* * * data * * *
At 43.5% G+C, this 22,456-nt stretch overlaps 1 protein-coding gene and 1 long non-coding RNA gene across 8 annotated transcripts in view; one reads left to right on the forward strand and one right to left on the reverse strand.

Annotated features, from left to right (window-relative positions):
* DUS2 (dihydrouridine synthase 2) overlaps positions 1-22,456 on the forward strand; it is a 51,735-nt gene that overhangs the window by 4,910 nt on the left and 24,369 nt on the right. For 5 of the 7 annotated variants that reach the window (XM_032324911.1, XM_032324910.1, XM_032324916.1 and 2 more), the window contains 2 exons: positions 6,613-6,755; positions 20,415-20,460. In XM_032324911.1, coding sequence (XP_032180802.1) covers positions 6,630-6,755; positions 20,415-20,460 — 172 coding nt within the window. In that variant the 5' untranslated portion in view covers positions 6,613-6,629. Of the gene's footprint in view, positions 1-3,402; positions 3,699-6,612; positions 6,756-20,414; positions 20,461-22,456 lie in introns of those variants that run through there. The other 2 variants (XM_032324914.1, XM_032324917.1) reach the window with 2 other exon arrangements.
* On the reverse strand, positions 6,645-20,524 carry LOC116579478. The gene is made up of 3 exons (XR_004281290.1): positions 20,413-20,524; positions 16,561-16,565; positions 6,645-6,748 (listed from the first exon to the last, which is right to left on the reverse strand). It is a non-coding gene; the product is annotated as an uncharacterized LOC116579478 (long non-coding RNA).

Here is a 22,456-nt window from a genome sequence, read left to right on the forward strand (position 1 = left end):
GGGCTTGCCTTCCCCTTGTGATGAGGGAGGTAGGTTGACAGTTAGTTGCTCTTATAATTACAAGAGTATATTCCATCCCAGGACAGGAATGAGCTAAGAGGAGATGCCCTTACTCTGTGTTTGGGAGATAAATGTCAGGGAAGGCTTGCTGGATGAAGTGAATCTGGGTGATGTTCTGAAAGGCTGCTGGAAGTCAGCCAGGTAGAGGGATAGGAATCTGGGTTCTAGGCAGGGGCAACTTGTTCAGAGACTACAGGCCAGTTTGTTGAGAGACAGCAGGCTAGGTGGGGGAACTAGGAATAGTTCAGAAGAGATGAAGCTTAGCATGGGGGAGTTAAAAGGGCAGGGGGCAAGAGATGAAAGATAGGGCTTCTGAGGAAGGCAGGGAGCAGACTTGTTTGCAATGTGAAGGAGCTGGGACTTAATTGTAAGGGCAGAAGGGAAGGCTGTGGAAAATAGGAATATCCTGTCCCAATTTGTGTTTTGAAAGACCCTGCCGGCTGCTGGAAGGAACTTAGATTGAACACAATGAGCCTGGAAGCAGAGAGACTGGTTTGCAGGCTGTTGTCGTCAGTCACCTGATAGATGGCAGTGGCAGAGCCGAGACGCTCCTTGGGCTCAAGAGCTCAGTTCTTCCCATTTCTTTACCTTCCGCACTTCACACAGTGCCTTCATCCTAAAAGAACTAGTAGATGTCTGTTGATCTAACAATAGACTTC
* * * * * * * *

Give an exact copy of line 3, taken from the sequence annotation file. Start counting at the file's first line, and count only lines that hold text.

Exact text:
* DUS2 (dihydrouridine synthase 2) overlaps positions 1-22,456 on the forward strand; it is a 51,735-nt gene that overhangs the window by 4,910 nt on the left and 24,369 nt on the right. For 5 of the 7 annotated variants that reach the window (XM_032324911.1, XM_032324910.1, XM_032324916.1 and 2 more), the window contains 2 exons: positions 6,613-6,755; positions 20,415-20,460. In XM_032324911.1, coding sequence (XP_032180802.1) covers positions 6,630-6,755; positions 20,415-20,460 — 172 coding nt within the window. In that variant the 5' untranslated portion in view covers positions 6,613-6,629. Of the gene's footprint in view, positions 1-3,402; positions 3,699-6,612; positions 6,756-20,414; positions 20,461-22,456 lie in introns of those variants that run through there. The other 2 variants (XM_032324914.1, XM_032324917.1) reach the window with 2 other exon arrangements.